Alex Passes Ordinance Dealing On Vicious And Dangerous Animals

By FactsWow Team

Posted on: 07 Jun, 2022

Ordinance Dealing With Vicious And Dangerous Animals The Alexandria City Council unanimously pushed through a law dealing with vicious and dangerous animals on Monday, expecting possible amendments shortly.

After two months of discussion, Council members said they felt it was essential to get something codified, so the Alexandria Police had the legal authority to act. If anything should happen, this is the concrete floor you need, said Councilwoman Donna Key-Kerr.

Because animals are considered property, there must be due process before they can be confiscated. Worried about that, City Attorney Jeff Graham decided that the Board of Works would be the body that would hear appeals related to the ordinance.

He added that the ordinance does an excellent job of balancing the interests of the public with those of pet owners. The regulation also sets a minimum fine of $500. 'It’s not the most beautiful thing, but it’s better than what you have got,' he said. 'It is a step up.'

Ordinance Effectiveness

The ordinance is expected to become effective 30 days after publication. 'The publication is a requirement of laws that contain penalties,' Graham said.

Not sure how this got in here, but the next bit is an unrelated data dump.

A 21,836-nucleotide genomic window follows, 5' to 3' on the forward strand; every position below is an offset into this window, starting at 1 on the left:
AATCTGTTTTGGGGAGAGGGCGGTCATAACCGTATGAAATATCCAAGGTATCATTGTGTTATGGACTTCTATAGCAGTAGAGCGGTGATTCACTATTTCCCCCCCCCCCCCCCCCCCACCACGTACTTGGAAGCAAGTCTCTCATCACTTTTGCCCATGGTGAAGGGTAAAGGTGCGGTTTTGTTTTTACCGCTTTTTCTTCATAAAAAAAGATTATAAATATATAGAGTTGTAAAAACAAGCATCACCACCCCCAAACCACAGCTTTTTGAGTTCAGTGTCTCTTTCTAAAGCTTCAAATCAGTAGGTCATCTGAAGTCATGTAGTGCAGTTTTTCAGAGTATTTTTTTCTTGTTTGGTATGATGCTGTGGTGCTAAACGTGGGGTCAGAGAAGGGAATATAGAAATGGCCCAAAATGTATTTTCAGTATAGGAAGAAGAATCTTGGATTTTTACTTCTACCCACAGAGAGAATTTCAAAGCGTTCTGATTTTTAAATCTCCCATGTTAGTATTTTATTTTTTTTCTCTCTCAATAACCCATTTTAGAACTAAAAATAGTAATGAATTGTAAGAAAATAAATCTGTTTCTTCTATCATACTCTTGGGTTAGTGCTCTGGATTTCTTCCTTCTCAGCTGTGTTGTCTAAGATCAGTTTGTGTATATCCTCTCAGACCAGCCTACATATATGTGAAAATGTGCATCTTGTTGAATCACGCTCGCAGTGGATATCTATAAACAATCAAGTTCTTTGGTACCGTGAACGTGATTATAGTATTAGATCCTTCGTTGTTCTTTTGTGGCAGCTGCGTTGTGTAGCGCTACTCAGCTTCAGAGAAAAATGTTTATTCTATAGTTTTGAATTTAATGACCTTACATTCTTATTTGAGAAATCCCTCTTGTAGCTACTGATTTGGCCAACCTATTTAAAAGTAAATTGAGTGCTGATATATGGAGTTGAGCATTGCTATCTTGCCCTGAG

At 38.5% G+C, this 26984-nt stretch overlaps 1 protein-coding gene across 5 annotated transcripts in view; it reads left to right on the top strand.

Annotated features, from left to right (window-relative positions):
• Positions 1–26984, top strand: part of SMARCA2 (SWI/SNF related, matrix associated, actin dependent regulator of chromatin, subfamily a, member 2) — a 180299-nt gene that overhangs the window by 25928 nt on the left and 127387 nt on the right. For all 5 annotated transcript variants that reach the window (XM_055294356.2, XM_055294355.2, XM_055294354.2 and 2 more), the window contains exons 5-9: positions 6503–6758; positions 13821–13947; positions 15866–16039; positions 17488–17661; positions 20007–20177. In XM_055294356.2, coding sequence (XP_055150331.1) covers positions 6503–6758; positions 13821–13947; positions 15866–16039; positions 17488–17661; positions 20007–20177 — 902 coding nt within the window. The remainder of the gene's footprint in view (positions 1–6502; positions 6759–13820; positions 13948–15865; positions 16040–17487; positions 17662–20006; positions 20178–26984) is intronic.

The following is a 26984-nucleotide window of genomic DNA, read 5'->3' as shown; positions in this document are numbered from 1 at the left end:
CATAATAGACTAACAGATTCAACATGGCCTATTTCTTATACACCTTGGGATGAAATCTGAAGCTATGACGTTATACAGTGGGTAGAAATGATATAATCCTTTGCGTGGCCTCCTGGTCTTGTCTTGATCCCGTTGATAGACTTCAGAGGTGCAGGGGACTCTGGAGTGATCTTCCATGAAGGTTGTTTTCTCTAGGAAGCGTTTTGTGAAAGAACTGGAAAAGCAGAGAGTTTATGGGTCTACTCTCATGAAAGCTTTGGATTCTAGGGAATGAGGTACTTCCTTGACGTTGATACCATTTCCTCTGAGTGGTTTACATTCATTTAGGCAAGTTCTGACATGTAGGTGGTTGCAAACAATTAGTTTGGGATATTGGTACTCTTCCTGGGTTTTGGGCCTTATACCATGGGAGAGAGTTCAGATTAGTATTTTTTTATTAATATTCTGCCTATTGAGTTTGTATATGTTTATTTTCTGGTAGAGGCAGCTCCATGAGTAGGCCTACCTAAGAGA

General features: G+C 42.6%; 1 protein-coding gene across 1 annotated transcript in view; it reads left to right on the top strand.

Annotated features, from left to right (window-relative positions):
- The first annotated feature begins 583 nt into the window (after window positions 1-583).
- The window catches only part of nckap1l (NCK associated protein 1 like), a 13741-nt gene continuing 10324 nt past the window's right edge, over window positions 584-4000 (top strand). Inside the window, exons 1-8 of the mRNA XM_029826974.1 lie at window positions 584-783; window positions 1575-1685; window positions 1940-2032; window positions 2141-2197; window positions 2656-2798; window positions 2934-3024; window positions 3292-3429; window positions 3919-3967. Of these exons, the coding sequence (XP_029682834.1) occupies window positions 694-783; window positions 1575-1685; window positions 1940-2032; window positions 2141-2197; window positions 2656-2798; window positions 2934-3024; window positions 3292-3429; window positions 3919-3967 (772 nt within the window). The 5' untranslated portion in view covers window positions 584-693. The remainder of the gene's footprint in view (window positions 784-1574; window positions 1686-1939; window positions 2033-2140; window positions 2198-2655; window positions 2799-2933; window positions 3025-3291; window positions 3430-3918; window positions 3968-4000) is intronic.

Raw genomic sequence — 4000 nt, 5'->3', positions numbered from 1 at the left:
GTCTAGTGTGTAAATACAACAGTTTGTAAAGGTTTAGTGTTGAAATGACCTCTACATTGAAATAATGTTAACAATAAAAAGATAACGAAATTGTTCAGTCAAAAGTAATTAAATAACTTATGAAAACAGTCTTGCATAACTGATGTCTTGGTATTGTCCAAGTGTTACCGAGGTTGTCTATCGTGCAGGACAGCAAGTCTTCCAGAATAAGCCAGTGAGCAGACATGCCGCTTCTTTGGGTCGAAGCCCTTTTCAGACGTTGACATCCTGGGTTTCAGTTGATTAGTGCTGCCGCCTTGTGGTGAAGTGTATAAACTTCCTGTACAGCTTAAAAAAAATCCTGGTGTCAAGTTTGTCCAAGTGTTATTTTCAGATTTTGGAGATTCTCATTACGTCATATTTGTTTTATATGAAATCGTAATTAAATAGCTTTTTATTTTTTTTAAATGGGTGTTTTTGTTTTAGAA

The ordinance, modeled after one suggested by humane societies, defines 'vicious' animals as those that cause severe injury or death. Such animals are prohibited as pets under the ordinance.

Dangerous animals are those that have bitten a person. That designation, however, does not need to be permanent and can be lifted after three years of good behavior as certified by an animal behavior specialist at the owner's cost.

However, Heike Ramsey, the head of adoption and foster coordinator for Homer’s Helpers, was in the audience and asked how police officers, 'who are not necessarily trained in animal control, will deal with animals and their owners.'

Animal Control Officers Alex has nothing but respect for police officers, 'but they are not animal control officers,' she said, 'these are great, but it’s a lot.' Ramsey also asked what provisions are made for the police or a future animal control officer who must confiscate a dog under the law. The city does not have a shelter.

'We do have a problem, and there has been a lot of discussion about where to house them,' said Council President Patty Kuhn. In most instances, vicious and dangerous dogs are transported to the Animal Protection League in Anderson.

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